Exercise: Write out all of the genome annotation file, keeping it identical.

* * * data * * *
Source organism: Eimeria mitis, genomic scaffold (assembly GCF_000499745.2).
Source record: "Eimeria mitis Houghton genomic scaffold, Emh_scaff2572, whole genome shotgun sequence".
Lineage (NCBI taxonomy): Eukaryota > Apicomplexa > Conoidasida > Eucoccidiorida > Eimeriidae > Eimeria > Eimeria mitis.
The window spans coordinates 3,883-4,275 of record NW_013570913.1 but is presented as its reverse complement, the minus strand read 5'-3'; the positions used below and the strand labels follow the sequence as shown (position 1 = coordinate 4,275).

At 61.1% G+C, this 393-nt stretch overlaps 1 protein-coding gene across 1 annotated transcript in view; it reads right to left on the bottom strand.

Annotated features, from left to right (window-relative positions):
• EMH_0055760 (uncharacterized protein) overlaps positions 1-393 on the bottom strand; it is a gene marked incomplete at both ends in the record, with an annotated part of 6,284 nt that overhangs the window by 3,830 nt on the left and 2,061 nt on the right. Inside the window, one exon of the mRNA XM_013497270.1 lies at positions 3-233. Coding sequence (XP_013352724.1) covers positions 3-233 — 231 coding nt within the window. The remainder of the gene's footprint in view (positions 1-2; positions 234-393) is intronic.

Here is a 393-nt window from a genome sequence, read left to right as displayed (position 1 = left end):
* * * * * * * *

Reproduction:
Source organism: Eimeria mitis, genomic scaffold (assembly GCF_000499745.2).
Source record: "Eimeria mitis Houghton genomic scaffold, Emh_scaff2572, whole genome shotgun sequence".
Lineage (NCBI taxonomy): Eukaryota > Apicomplexa > Conoidasida > Eucoccidiorida > Eimeriidae > Eimeria > Eimeria mitis.
The window spans coordinates 3,883-4,275 of record NW_013570913.1 but is presented as its reverse complement, the minus strand read 5'-3'; the positions used below and the strand labels follow the sequence as shown (position 1 = coordinate 4,275).

At 61.1% G+C, this 393-nt stretch overlaps 1 protein-coding gene across 1 annotated transcript in view; it reads right to left on the bottom strand.

Annotated features, from left to right (window-relative positions):
• EMH_0055760 (uncharacterized protein) overlaps positions 1-393 on the bottom strand; it is a gene marked incomplete at both ends in the record, with an annotated part of 6,284 nt that overhangs the window by 3,830 nt on the left and 2,061 nt on the right. Inside the window, one exon of the mRNA XM_013497270.1 lies at positions 3-233. Coding sequence (XP_013352724.1) covers positions 3-233 — 231 coding nt within the window. The remainder of the gene's footprint in view (positions 1-2; positions 234-393) is intronic.

Here is a 393-nt window from a genome sequence, read left to right as displayed (position 1 = left end):